Wireless technologies are proliferating rapidly in every aspect of our lives, and while they may be convenient, emerging research suggests that they are also impacting our health, even at levels far below FCC standards. Small, but powerful transmitters in personal devices, routers, smart meters, distributed antenna systems (DAS) and other localized wireless components that facilitate two-way communication all combine to increase our exposure to wireless radiation, also known as “microwave radiation” or “radiofrequency (RF) radiation.”

Long considered to be harmless, low-level exposures to this type of radiation are now recognized as being capable of damaging DNA, interfering with normal brain development, and increasing the risk of certain cancers. Wireless radiation has been classified as a Group 2B carcinogen by the World Health Organization, and even manufacturers of wireless devices have begun warning consumers to keep these devices away from their bodies. (For a listing of scientific studies, please see the Emerging Science on Wireless Radiation).

The amount of radiation received from wireless devices and transmitters depends on proximity and duration of exposure. Children, the elderly, people with implanted medical devices and women who are pregnant are particularly at risk.

Cell Phones

Radiation is produced by the phone’s antenna, which in most modern phones is embedded in the body of the phone itself. As a result, most phone manufacturers warn users not to hold the device directly against the head, but to maintain a separation of about one inch. See our Cell Phone Card for more information, and read the fine print of the instruction manual that came with your phone. Cordless [DECT] phones utilize similar technology, and the same precautions should be taken when using these phones.

Recent lab studies have shown that exposure to cell phone radiation during pregnancy can result in increased behavioral problems in offspring. (Aldad, et al, 2012) Increases in malignant brain tumors, including gliomas, acoustic neuromas and meningiomas have been reported among heavy cell phone users. Connective tissues, salivary glands and other cells may also be affected.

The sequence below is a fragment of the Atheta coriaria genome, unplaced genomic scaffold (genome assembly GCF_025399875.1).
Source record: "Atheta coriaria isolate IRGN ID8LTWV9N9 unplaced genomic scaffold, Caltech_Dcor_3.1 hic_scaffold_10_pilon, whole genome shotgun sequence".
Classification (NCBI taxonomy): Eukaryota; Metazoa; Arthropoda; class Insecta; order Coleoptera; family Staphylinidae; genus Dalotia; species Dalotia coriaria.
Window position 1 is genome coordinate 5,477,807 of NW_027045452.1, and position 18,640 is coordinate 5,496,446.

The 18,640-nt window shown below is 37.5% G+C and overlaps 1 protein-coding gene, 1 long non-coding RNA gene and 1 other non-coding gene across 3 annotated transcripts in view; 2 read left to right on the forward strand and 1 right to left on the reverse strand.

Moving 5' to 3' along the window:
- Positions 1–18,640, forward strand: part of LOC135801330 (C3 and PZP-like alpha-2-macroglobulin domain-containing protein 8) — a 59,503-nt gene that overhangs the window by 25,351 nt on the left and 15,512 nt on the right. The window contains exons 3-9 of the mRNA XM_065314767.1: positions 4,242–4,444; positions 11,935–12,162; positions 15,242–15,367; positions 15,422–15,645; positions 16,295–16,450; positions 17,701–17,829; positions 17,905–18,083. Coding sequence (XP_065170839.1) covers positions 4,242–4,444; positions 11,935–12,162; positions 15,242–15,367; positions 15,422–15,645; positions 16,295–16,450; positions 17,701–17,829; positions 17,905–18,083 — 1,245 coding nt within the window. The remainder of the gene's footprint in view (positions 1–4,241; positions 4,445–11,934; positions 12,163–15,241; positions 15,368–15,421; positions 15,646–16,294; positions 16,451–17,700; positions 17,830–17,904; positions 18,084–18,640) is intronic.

• Use a land line instead of a cell phone or cordless phone when possible.
• Use the speakerphone setting on cell phones.
• Limit children’s use of cell phones. Young children should not use them at all.

Wireless Networks

Wireless transmitters (“routers”) should not be used in day care facilities, schools, playrooms and other places where children spend time. If you are pregnant and must use wi-fi at home or at work, do not sit in close proximity and do not position yourself between your device and the router.

• Unplug any domestic wireless transmitter when not in use, especially at night.
• Do not install wireless routers in children’s rooms or play areas.
• Avoid wireless baby monitors and cordless phones which use similar wireless technology.
• If possible, use hard-wired internet connections in your home instead of wireless transmitters.

Wireless Utility (“Smart”) Meters

Due to the growing awareness of the health impacts of wireless radiation, the deployment of wireless meters by utility companies is coming under increased scrutiny. While these meters may reduce costs for the companies, they bring with them health, safety and security issues that have not yet been fully addressed.

In many areas, demand is growing for an opt-out option for families with young children, women who are or may become pregnant, people with medical devices and other sensitive populations. Legislation is pending in several states to require utilities to offer such an option. Many groups concerned about security and privacy are also opposing the installation of these meters and demanding an opt-out.

If your utility company has not yet installed wireless meters, we recommend sending them an opt-out notice. Download a sample letter.

If you live on Long Island and want to opt-out of the "smart meter" program, please visit Opt-OutLongIsland.com.